Predictors, outcomes, and statistical solutions of missing cases in web-based psychotherapy: methodological replication and elaboration study

Eyal Karin*, Monique Frances Crane, Blake Farran Dear, Olav Nielssen, Gillian Heller, Rony Kayrouz, Nickolai Titov

*Corresponding author for this work

    Research output: Contribution to journalArticlepeer-review

    24 Citations (Scopus)
    23 Downloads (Pure)


    Background: Missing cases present a challenge to our ability to evaluate the effects of web-based psychotherapy trials. As missing cases are often lost to follow-up, less is known about their characteristics, their likely clinical outcomes, or the likely effect of the treatment being trialed.

    Objective: The aim of this study is to explore the characteristics of missing cases, their likely treatment outcomes, and the ability of different statistical models to approximate missing posttreatment data.

    Methods: A sample of internet-delivered cognitive behavioral therapy participants in routine care (n=6701, with 36.26% missing cases at posttreatment) was used to identify predictors of dropping out of treatment and predictors that moderated clinical outcomes, such as symptoms of psychological distress, anxiety, and depression. These variables were then incorporated into a range of statistical models that approximated replacement outcomes for missing cases, and the results were compared using sensitivity and cross-validation analyses.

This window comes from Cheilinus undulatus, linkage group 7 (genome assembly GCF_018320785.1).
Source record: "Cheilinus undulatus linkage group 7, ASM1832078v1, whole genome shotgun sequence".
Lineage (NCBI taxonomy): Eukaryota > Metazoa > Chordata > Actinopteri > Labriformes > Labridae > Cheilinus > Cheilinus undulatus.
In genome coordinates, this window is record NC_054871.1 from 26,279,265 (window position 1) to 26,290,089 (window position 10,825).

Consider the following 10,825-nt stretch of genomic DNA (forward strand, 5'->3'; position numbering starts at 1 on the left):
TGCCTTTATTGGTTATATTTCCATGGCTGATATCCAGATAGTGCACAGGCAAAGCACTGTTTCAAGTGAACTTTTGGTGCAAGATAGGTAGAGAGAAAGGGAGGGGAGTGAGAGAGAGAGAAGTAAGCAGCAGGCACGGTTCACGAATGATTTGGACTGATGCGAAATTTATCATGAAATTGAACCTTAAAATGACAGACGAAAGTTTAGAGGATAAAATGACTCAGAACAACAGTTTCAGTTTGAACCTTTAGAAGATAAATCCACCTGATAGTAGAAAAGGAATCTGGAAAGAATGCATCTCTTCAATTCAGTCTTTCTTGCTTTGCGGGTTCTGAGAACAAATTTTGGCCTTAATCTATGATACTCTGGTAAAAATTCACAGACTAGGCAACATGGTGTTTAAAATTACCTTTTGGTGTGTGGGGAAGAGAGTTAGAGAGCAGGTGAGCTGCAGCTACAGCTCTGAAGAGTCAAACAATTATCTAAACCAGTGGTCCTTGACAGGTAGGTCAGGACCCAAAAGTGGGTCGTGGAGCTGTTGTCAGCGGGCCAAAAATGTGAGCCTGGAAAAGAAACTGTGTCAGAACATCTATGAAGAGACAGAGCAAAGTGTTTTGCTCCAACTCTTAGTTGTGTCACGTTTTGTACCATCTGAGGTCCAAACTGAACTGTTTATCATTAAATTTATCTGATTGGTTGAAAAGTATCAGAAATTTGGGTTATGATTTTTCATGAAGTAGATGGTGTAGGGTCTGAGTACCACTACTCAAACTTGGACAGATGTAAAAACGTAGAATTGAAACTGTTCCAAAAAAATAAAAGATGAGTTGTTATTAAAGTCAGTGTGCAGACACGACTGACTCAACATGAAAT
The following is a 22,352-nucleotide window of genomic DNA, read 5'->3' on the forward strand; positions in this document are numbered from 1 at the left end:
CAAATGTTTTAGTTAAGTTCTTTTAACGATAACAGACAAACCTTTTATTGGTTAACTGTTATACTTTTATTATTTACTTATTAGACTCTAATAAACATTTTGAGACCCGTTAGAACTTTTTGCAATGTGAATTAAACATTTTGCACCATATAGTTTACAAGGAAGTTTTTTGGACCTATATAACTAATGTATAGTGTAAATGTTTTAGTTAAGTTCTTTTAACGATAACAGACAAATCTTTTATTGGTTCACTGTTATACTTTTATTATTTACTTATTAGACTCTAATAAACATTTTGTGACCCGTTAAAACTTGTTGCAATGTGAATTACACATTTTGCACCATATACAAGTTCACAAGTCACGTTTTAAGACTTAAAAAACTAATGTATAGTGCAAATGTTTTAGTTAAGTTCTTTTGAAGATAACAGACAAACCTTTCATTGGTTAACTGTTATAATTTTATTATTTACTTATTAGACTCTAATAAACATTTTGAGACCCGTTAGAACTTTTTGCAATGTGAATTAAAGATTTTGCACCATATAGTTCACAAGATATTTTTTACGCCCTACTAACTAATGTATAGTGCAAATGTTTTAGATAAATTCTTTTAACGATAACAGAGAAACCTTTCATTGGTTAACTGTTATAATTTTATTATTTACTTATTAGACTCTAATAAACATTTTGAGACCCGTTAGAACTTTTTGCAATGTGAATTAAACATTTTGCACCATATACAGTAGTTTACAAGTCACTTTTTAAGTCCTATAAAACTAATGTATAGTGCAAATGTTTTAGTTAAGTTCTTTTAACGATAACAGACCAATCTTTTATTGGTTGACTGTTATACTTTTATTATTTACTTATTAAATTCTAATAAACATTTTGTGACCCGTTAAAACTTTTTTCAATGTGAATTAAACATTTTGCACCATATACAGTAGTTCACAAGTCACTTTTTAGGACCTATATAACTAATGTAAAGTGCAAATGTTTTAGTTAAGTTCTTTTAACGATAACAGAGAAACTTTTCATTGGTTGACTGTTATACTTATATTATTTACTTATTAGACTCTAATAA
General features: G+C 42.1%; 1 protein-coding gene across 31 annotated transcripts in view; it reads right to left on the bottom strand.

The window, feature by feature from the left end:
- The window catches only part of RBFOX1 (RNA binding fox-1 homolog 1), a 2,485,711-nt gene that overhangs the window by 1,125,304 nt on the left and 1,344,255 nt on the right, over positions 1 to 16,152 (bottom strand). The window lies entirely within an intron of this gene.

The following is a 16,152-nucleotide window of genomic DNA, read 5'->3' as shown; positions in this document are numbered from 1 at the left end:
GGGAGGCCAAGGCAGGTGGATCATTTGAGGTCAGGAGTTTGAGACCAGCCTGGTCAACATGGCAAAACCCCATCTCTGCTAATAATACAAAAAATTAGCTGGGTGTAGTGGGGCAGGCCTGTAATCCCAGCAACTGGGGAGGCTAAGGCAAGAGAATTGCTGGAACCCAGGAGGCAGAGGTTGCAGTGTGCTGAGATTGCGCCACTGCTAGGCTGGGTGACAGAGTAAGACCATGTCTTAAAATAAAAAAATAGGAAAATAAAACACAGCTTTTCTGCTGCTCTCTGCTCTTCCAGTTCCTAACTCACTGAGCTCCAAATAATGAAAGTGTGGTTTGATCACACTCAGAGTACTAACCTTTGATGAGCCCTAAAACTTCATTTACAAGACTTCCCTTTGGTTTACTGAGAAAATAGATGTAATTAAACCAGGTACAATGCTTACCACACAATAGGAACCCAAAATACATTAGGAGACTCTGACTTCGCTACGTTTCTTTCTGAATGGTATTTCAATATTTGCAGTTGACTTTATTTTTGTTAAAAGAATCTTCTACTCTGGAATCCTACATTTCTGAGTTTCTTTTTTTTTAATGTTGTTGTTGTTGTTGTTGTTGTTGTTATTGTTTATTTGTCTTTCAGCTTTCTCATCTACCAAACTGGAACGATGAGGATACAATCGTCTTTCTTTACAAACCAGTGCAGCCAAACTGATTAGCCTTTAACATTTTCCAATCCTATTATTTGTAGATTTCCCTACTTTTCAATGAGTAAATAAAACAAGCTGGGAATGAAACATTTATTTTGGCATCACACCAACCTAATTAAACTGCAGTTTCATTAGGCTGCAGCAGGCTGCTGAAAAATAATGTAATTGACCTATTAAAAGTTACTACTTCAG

Results: Treatment adherence, as measured by the rate of progress of an individual through the treatment modules, and higher pretreatment symptom scores were identified as the dominant predictors of missing cases probability (Nagelkerke R2=60.8%) and the rate of symptom change. Low treatment adherence, in particular, was associated with increased odds of presenting as missing cases during posttreatment assessment (eg, odds ratio 161.1:1) and, at the same time, attenuated the rate of symptom change across anxiety (up to 28% of the total symptom with 48% reduction effect), depression (up to 41% of the total with 48% symptom reduction effect), and psychological distress symptom outcomes (up to 52% of the total with 37% symptom reduction effect) at the end of the 8-week window. Reflecting this pattern of results, statistical replacement methods that overlooked the features of treatment adherence and baseline severity underestimated missing case symptom outcomes by as much as 39% at posttreatment.

    Conclusions: The treatment outcomes of the cases that were missing at posttreatment were distinct from those of the remaining observed sample. Thus, overlooking the features of missing cases is likely to result in an inaccurate estimate of the effect of treatment.
    Original languageEnglish
    Article numbere22700
    Pages (from-to)1-21
    Number of pages21
    JournalJMIR Mental Health
    Issue number2
    Publication statusPublished - Feb 2021

    Bibliographical note

    Copyright the Author(s) 2021. Version archived for private and non-commercial use with the permission of the author/s and according to publisher conditions. For further rights please contact the publisher.


    • psychotherapy
    • treatment adherence and compliance
    • missing data
    • treatment evaluation
    • statistical bias


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